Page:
The BSP gives us this warning. It collects and tallies the data on remittances. It is the principal government agency that estimates the country’s balance of payments.

In general, we can accept the total data that it reports as generally accurate. But the exact country sources of data is subject to big errors.

In an important footnote explaining the collection of remittances data, here is what the BSP tells us on the nature of the collection of the statistics: “There are some limitations on the remittance data by source. A common practice of remittance centers in various cities abroad is to course remittances through correspondent banks mostly located in the US. On the other hand, remittances coursed through money couriers cannot be disaggregated into their actual country source and are lodged under the country where the main offices are located, which, in many cases is in the
US. Therefore, the US would show up to be the main sources of OFW remittances because banks attribute the origin of funds to the most immediate source. (I supplied the emphasis).”

Only the BSP can disentangle this information further for us. It has the means to review this process much more effectively through analytical study or surveys of sources.

On the other hand, we have to recognize that the remittance business is also undergoing, too, a technological and business revolution. The remittance business at the retail level has been undergoing a kind of sea change.

The data recorded from 2010 to 2017 for the United States as source of transmission might, in fact, reflect part of the phenomenon. In 2010, remittances from the US accounted for 41.9 percent of total OFW remittances. But in 2017, this is only 33.6 percent.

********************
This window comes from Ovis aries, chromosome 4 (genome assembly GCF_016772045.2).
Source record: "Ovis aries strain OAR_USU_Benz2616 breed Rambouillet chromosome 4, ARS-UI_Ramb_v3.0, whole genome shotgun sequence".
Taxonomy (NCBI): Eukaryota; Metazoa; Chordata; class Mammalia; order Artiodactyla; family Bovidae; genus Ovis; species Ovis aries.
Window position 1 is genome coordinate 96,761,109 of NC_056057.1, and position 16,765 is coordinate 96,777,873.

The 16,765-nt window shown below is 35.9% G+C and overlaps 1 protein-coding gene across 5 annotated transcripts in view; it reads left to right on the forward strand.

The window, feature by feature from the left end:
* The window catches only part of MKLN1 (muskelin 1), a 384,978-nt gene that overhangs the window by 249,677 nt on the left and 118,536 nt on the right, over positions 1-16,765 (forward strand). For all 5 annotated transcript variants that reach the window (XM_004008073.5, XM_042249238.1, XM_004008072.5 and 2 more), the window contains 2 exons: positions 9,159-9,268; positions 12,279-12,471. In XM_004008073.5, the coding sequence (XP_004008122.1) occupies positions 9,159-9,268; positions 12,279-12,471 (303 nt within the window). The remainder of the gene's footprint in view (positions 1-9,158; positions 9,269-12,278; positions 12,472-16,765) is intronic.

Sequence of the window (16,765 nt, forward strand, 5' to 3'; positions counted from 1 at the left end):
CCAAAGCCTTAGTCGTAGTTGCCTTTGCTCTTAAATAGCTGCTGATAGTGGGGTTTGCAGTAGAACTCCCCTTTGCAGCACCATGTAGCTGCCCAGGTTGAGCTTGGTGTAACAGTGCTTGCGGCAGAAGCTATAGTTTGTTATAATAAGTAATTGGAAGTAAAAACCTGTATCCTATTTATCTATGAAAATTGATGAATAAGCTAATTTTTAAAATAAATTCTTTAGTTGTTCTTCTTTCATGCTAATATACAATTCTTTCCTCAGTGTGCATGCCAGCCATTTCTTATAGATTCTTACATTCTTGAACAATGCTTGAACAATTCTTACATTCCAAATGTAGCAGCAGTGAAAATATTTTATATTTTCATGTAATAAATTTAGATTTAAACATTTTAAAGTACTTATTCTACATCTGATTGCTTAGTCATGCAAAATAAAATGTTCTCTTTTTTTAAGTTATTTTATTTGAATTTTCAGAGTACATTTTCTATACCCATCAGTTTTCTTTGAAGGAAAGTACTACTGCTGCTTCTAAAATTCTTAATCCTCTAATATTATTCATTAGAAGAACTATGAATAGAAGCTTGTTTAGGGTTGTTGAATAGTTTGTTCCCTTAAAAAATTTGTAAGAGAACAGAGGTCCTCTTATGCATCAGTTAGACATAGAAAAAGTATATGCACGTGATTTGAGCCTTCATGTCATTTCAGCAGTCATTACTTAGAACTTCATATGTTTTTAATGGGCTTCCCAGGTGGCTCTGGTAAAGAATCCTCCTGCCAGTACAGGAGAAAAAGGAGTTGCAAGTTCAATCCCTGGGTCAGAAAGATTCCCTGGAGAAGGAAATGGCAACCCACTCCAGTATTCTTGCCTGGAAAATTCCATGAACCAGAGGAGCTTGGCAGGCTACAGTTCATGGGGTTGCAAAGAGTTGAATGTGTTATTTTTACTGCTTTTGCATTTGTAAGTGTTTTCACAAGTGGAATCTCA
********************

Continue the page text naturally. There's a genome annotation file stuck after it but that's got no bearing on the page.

Competition among international banks and the growth of micro-payments technologies utilizing smartphones is part of the equation.

It is also important to note that traditionally, there are a lot of Filipinos who live in the US and who, occasionally, send substantial remittances homeward to their families.

In addition to the above, let me add that there are other important homeward remittances that are not strictly migrant remittances. There may be a lot of Filipinos with wealth and savings deposited in other parts of the world which get remitted home intermittently or regularly.

Some of these might be honest, well-earned money, while some might be considered dirty money.

Eventually, some of the moneys reach the country through remittances. A major sub-class of such remittances are the savings and pensions of people who have spent a large part of their lives working abroad, but who are not anymore earning any active income.

These are retired people who had worked abroad before and now reside in the country. They receive their pension incomes year-in, year-out from institutions located abroad.

Strictly speaking, these are not OFW remittances any more, but the incomes of those whose participation in the labor market was made in the past. Their pensions are from accumulations of savings earned during their productive years.